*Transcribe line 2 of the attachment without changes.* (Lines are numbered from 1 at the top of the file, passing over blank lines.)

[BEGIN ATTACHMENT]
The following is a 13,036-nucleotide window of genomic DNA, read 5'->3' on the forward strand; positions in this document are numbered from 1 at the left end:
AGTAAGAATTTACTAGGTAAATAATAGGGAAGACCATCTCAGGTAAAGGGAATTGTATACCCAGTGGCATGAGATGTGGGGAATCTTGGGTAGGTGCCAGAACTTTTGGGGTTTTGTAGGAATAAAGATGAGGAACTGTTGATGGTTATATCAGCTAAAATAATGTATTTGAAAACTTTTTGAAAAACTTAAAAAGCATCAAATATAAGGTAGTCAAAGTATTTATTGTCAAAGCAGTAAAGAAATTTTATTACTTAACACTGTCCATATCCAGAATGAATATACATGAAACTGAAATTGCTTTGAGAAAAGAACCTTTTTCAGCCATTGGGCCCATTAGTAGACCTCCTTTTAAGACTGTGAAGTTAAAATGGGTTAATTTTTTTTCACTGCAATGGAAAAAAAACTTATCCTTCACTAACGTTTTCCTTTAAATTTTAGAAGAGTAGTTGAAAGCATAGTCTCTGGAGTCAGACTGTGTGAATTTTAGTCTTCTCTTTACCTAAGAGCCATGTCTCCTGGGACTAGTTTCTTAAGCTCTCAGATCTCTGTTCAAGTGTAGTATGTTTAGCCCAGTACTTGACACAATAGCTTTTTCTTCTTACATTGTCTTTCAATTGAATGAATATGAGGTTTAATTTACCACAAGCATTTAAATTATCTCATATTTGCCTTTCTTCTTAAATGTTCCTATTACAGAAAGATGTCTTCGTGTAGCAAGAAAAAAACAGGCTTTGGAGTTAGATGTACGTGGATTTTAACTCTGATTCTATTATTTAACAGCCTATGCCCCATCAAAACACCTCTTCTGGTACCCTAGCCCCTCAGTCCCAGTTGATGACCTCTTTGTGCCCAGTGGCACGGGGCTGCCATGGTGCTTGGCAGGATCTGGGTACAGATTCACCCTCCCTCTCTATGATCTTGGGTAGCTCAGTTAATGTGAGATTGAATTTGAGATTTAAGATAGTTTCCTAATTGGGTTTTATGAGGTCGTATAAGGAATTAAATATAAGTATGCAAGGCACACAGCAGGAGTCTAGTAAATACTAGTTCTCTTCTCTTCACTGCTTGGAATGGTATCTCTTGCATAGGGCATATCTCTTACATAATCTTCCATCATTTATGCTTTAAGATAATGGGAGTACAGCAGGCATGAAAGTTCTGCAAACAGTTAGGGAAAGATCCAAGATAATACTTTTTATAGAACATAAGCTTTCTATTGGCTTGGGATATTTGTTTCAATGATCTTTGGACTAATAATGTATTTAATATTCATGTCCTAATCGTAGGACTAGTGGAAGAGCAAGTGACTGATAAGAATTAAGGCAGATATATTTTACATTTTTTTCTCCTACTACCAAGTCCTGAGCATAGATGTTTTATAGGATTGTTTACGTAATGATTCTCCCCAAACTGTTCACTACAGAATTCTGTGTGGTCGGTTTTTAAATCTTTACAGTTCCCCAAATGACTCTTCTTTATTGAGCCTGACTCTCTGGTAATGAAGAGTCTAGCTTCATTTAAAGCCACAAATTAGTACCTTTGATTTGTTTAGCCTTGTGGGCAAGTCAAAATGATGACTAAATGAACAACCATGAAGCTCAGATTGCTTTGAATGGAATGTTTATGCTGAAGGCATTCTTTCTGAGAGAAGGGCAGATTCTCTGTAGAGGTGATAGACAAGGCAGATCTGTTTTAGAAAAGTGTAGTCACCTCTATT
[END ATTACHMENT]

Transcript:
AGTAAGAATTTACTAGGTAAATAATAGGGAAGACCATCTCAGGTAAAGGGAATTGTATACCCAGTGGCATGAGATGTGGGGAATCTTGGGTAGGTGCCAGAACTTTTGGGGTTTTGTAGGAATAAAGATGAGGAACTGTTGATGGTTATATCAGCTAAAATAATGTATTTGAAAACTTTTTGAAAAACTTAAAAAGCATCAAATATAAGGTAGTCAAAGTATTTATTGTCAAAGCAGTAAAGAAATTTTATTACTTAACACTGTCCATATCCAGAATGAATATACATGAAACTGAAATTGCTTTGAGAAAAGAACCTTTTTCAGCCATTGGGCCCATTAGTAGACCTCCTTTTAAGACTGTGAAGTTAAAATGGGTTAATTTTTTTTCACTGCAATGGAAAAAAAACTTATCCTTCACTAACGTTTTCCTTTAAATTTTAGAAGAGTAGTTGAAAGCATAGTCTCTGGAGTCAGACTGTGTGAATTTTAGTCTTCTCTTTACCTAAGAGCCATGTCTCCTGGGACTAGTTTCTTAAGCTCTCAGATCTCTGTTCAAGTGTAGTATGTTTAGCCCAGTACTTGACACAATAGCTTTTTCTTCTTACATTGTCTTTCAATTGAATGAATATGAGGTTTAATTTACCACAAGCATTTAAATTATCTCATATTTGCCTTTCTTCTTAAATGTTCCTATTACAGAAAGATGTCTTCGTGTAGCAAGAAAAAAACAGGCTTTGGAGTTAGATGTACGTGGATTTTAACTCTGATTCTATTATTTAACAGCCTATGCCCCATCAAAACACCTCTTCTGGTACCCTAGCCCCTCAGTCCCAGTTGATGACCTCTTTGTGCCCAGTGGCACGGGGCTGCCATGGTGCTTGGCAGGATCTGGGTACAGATTCACCCTCCCTCTCTATGATCTTGGGTAGCTCAGTTAATGTGAGATTGAATTTGAGATTTAAGATAGTTTCCTAATTGGGTTTTATGAGGTCGTATAAGGAATTAAATATAAGTATGCAAGGCACACAGCAGGAGTCTAGTAAATACTAGTTCTCTTCTCTTCACTGCTTGGAATGGTATCTCTTGCATAGGGCATATCTCTTACATAATCTTCCATCATTTATGCTTTAAGATAATGGGAGTACAGCAGGCATGAAAGTTCTGCAAACAGTTAGGGAAAGATCCAAGATAATACTTTTTATAGAACATAAGCTTTCTATTGGCTTGGGATATTTGTTTCAATGATCTTTGGACTAATAATGTATTTAATATTCATGTCCTAATCGTAGGACTAGTGGAAGAGCAAGTGACTGATAAGAATTAAGGCAGATATATTTTACATTTTTTTCTCCTACTACCAAGTCCTGAGCATAGATGTTTTATAGGATTGTTTACGTAATGATTCTCCCCAAACTGTTCACTACAGAATTCTGTGTGGTCGGTTTTTAAATCTTTACAGTTCCCCAAATGACTCTTCTTTATTGAGCCTGACTCTCTGGTAATGAAGAGTCTAGCTTCATTTAAAGCCACAAATTAGTACCTTTGATTTGTTTAGCCTTGTGGGCAAGTCAAAATGATGACTAAATGAACAACCATGAAGCTCAGATTGCTTTGAATGGAATGTTTATGCTGAAGGCATTCTTTCTGAGAGAAGGGCAGATTCTCTGTAGAGGTGATAGACAAGGCAGATCTGTTTTAGAAAAGTGTAGTCACCTCTATT